Ship Stuck in Egypt’s Suez Canal Endangers Worldwide Shipments –

Ship Stuck in Egypt’s Suez Canal Endangers Worldwide Shipments

ISMAILIA, Egypt (AP) – A skyscraper-sized cargo ship traversed Egypt’s Suez Canal further jeopardized global shipping on Thursday as at least 150 other vessels needed to pass through the crucial waterway. they stood idle waiting for the obstruction to be cleared, authorities said.

The Ever Given, a Panamanian-flagged ship that carries cargo between Asia and Europe, ran aground Tuesday in the narrow man-made canal that divides mainland Africa from the Sinai Peninsula. Since then, efforts to free the ship with dredging, excavation and the aid of high tides have yet to sideline the container ship.

Egyptian officials and others were due to start work again to free the ship Thursday morning after stopping for the night.

Until now, the dredgers have tried to clear the silt around the huge ship. The tugs pushed the boat alongside him, trying to gain momentum. From the shore, at least one backhoe dug into the sandy banks of the canal, suggesting that the ship’s bow had crashed into it.

Bernhard Schulte Shipmanagement, the company that runs Ever Given, said the ship’s 25-member crew is safe and accounted for. The ship had two pilots from the Egypt Canal Authority aboard the ship to guide it when the grounding occurred around 7:45 am Tuesday, the company said.

Channel service provider Leth Agencies said at least 150 ships were waiting for Ever Given to be cleared, including ships near Port Said on the Mediterranean Sea, Port Suez on the Red Sea, and those already trapped in the system. of canals in the Great Bitter Lake of Egypt.

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Cargo ships already behind the Ever Given canal will revert south back to Port Suez to free the canal, Leth Agencies said. Authorities hope to do the same to Ever Given when they can release him.

Evergreen Marine Corp., a major Taiwan-based shipping company that operates the ship, said in a statement that Ever Given had been overtaken by high winds when it entered the canal from the Red Sea, but none of its containers had sunk.

An Egyptian official, who spoke to The Associated Press on condition of anonymity because he was not authorized to report to journalists, also blamed a strong wind. Egyptian meteorologists said high winds and a sandstorm hit the area on Tuesday, with gusts of up to 50 kilometers (30 miles) per hour.

An initial report suggested that the ship suffered a power outage prior to the incident, something Bernhard Schulte Shipmanagement denied on Thursday.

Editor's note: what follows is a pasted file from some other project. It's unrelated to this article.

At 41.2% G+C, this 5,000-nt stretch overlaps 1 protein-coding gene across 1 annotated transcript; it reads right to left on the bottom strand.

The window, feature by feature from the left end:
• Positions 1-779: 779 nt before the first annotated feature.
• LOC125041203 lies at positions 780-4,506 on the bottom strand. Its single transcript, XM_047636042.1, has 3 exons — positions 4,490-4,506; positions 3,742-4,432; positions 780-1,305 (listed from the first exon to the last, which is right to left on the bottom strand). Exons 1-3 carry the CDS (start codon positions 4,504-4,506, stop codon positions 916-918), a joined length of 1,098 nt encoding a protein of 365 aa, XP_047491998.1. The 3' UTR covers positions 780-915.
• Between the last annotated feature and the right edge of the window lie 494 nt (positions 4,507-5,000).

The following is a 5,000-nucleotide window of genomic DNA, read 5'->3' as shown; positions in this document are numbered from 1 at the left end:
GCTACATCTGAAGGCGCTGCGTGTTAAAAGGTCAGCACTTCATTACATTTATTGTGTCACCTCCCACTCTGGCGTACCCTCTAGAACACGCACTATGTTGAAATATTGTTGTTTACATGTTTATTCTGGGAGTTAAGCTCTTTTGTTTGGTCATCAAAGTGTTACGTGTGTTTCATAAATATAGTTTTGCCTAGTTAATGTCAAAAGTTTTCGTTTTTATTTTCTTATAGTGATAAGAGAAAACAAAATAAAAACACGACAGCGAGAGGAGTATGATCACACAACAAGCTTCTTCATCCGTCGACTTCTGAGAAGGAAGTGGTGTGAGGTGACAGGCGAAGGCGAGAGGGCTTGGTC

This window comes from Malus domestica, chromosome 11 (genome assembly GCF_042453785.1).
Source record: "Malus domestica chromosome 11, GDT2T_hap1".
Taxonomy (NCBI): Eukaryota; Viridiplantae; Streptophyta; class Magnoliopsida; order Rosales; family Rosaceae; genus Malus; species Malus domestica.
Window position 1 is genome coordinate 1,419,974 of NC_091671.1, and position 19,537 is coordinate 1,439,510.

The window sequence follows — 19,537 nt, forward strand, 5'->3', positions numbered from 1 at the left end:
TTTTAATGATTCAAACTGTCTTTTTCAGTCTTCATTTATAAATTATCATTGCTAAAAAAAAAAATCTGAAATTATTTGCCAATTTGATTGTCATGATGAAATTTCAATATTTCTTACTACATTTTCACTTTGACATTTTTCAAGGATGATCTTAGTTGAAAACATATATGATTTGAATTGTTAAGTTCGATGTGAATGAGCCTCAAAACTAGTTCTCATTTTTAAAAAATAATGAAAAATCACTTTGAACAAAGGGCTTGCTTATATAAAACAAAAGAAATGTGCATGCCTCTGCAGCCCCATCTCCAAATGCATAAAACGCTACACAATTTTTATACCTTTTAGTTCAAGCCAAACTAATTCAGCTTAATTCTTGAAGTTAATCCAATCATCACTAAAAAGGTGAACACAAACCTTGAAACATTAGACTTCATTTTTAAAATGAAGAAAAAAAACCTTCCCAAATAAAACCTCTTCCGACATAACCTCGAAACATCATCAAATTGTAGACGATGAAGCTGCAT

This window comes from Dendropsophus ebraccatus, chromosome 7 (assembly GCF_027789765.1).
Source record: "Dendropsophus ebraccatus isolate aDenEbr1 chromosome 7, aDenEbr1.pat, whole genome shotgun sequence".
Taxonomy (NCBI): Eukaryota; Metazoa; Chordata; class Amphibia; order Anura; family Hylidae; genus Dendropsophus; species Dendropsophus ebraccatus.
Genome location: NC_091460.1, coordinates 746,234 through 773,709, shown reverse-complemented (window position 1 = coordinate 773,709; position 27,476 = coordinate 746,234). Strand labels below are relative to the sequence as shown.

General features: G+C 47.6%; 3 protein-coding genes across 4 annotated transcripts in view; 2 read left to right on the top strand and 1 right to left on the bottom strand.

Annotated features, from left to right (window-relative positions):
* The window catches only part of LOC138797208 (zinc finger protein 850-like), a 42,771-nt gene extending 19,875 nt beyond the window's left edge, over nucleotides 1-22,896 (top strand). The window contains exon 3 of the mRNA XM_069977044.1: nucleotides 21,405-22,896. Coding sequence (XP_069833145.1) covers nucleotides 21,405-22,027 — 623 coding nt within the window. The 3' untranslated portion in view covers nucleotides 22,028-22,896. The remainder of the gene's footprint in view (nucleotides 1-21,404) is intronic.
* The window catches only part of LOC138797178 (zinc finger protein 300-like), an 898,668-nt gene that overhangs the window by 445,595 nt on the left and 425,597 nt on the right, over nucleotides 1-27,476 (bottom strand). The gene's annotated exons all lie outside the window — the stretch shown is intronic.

“Initial investigations rule out any mechanical or motor failure as the cause of the ground connection,” the company said.

Tuesday marked the second major accident involving Ever Given in recent years. In 2019, the freighter collided with a small ferry moored on the Elbe river in the German port city of Hamburg. Authorities at the time blamed the strong wind for the collision, which severely damaged the ferry.

The shutdown could affect oil and gas shipments to Europe from the Middle East, which rely on the canal to avoid navigating through Africa. The international benchmark Brent crude price stood at more than $ 63 a barrel on Thursday.

Built in 2018 with a length of almost 400 meters (a quarter of a mile) and a width of 59 meters (193 feet), the Ever Given is among the largest cargo ships in the world. It can transport about 20,000 containers at a time. He had previously been to ports in China before heading to Rotterdam in the Netherlands.

Opened in 1869, the Suez Canal provides a crucial link for oil, natural gas, and cargo. It also remains one of Egypt’s main sources of foreign exchange. In 2015, the government of President Abdel-Fattah el-Sissi completed a major expansion of the canal, allowing it to house the largest ships in the world. However, the Ever Given ran aground south of that new part of the canal.

Tuesday’s stranding marks only the latest to affect sailors amid the pandemic. Hundreds of thousands have been trapped aboard vessels due to the pandemic.. Meanwhile, the demands on shipping have increased, increasing the pressure on weary sailors.


Gambrell reported from Dubai, United Arab Emirates. Associated Press writer Mari Yamaguchi in Tokyo contributed to this report.


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